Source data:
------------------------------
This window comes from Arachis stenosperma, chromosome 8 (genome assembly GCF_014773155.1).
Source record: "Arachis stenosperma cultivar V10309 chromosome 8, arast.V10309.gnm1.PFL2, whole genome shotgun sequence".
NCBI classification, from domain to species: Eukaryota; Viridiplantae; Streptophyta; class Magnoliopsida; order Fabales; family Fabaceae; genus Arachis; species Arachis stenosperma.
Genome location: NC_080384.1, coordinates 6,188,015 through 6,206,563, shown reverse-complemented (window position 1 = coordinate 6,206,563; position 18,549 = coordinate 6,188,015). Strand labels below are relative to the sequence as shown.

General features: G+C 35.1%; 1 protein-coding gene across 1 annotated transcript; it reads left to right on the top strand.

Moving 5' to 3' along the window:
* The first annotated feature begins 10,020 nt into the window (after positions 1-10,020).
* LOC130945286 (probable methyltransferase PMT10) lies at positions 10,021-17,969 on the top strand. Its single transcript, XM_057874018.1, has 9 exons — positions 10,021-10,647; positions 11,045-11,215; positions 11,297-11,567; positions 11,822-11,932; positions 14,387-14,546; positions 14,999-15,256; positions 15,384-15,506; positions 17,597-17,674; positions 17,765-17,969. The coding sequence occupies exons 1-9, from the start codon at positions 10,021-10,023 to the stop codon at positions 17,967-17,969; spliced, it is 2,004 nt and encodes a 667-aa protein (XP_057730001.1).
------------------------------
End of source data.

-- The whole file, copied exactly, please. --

This window comes from Arachis stenosperma, chromosome 8 (genome assembly GCF_014773155.1).
Source record: "Arachis stenosperma cultivar V10309 chromosome 8, arast.V10309.gnm1.PFL2, whole genome shotgun sequence".
NCBI classification, from domain to species: Eukaryota; Viridiplantae; Streptophyta; class Magnoliopsida; order Fabales; family Fabaceae; genus Arachis; species Arachis stenosperma.
Genome location: NC_080384.1, coordinates 6,188,015 through 6,206,563, shown reverse-complemented (window position 1 = coordinate 6,206,563; position 18,549 = coordinate 6,188,015). Strand labels below are relative to the sequence as shown.

General features: G+C 35.1%; 1 protein-coding gene across 1 annotated transcript; it reads left to right on the top strand.

Moving 5' to 3' along the window:
* The first annotated feature begins 10,020 nt into the window (after positions 1-10,020).
* LOC130945286 (probable methyltransferase PMT10) lies at positions 10,021-17,969 on the top strand. Its single transcript, XM_057874018.1, has 9 exons — positions 10,021-10,647; positions 11,045-11,215; positions 11,297-11,567; positions 11,822-11,932; positions 14,387-14,546; positions 14,999-15,256; positions 15,384-15,506; positions 17,597-17,674; positions 17,765-17,969. The coding sequence occupies exons 1-9, from the start codon at positions 10,021-10,023 to the stop codon at positions 17,967-17,969; spliced, it is 2,004 nt and encodes a 667-aa protein (XP_057730001.1).